Friday, October 19, 2012

Workout, dads night out

"Here is this 100 pound bag, you are going to wear it for the duration of our workout. Now for the stairclimber." My trainer Ashley and I have nicknamed that damn bag "Bernie." I have been doing burpees, sprints with a rope tied around me, and more lifting than I ever wanted to do. Evidently this is for "my core". I relish the challenge, but not being able to lift my arms or walk is a common deal. I persist...because I must. Because that mountain is coming quick. Africa beckons.

Another thing that has come up recently is dads' night out--the flip side of my wife's whine night, which is a group of women with children with autism or other special needs). I, of course, believed that this was a sole outlet to complain about us guys. It's a night my wife looks forward to all month long. The women began to try to get us dads together, figuring it would be a good opportunity for us. At first I was resistant to this idea. First of all, why do I need to be set up? I have friends... But nevertheless I gave it a go. I hate to say it, (she won't see this, right?), but my wife was right.
Now if you have kids with special needs, you need a support group. Without one, you often feel that you are so alone. It feels great to gather and share similar experiences. It is both educational and emotional. Of course, we don't sit around and cry...yet (looking at you, Drew, so keep it together). But listening to each father talk about his experiences with this autism thing is at once comforting and depressing; we casually sit around discussing what the hell has contributed to the numbers skyrocketing of autism diagnoses or painting a bleak picture of the future. Last night we talked about the potential for our kids to be with us our whole lives, the burden our other kids may have to bear, the cost of a school that would ensure no bullying, or even whether some of our kids would develop normal speech. You may not feel entirely alone in this struggle, but you do feel almost helpless as you stare into the abyss of the future, or think about the fact that autism does not get the attention that it deserves. My theory is the more attention given to the topic, the more likely our search for the origins and ways to combat autism will be successful. In this, we also have HOPE.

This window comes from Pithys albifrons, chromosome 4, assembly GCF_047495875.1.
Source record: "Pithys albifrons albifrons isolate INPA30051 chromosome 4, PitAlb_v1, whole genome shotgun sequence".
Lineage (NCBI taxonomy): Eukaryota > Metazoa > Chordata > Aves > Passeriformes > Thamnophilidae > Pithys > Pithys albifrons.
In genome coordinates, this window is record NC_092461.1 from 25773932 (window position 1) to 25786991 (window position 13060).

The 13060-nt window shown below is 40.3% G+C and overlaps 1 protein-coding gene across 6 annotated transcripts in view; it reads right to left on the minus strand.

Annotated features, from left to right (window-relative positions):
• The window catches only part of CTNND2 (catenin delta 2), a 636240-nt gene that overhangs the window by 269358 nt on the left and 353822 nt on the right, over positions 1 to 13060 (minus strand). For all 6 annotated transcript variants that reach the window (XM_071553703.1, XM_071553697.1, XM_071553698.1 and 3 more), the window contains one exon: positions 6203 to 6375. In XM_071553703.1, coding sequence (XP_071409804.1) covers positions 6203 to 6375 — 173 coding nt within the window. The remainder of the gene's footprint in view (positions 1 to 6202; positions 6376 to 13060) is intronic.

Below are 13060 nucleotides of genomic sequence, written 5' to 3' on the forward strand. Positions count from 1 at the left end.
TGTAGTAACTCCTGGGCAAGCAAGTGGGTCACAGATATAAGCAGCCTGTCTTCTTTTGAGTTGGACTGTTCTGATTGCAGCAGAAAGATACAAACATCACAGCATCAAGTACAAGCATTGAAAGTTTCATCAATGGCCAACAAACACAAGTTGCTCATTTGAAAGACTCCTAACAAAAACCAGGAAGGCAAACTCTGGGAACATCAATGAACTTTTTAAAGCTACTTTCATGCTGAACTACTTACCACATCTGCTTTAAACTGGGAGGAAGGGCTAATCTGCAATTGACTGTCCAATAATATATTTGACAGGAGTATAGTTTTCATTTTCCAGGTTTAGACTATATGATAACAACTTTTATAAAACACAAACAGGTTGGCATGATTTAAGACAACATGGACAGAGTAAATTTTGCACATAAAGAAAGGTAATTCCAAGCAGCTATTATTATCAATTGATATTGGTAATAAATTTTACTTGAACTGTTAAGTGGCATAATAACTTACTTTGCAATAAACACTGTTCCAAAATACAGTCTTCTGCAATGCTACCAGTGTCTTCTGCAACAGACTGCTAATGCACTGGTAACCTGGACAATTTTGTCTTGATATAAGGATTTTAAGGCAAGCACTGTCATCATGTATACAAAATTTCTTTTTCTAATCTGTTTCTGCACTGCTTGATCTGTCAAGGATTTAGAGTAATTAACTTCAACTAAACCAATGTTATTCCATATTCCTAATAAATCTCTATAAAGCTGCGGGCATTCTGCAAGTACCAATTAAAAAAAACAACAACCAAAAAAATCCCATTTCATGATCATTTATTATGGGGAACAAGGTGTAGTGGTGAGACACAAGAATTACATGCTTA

Autism is a developmental disability affecting 1 in 88 children. It impairs social development and communication. There is a wide spectrum of course, ranging from those low-functioning individuals with almost no communication to those with Aspergers (think Bill Gates and Albert Einstein). Most have sensory issues- my kid can't stop bouncing or stimming
(hand flapping, verbal sounds or vocalizations, or rocking are examples of stimming).

Sophie is a beautiful child inside and out. I will fight for her my whole life. My wife and I aren't the only combatants-now we are gathering of army of moms and dads. We will make our presence known and will demand that our schools and communities begin to be better prepared for dealing with this epidemic.

By the way, this Sunday, Oct. 21, at 8 pm (EST), Comedy Central will be airing "A Night of Too Many Stars", which is an annual stand-up special aimed at raising awareness for autism. Set your DVR's, folks!

Tuesday, October 9, 2012

From Malaysia to Tanzania

My brother Colin has signed on to do this hike with me. I'm incredibly pumped. Colin is a tremendous role model in my life, seasoned, hair a little grayer yet he still maintains his cool. (ive been told the kids these days they call it swagger) Colin always knows the trends before their big. (facebook, google etc) He spends his time going to surf camps in costa rica with his kids who are also wicked lacrosse and volleyball players and traveling the world. I admire him and to go to africa and climb this mountain together is a dream cone true. Here we are in 1992 on the top if mt Kinabalu on Borneo, Malaysia. I'm upper left with the hood all of 13 years old. Colin is in the yellow . Here we are now below. Welcome aboard.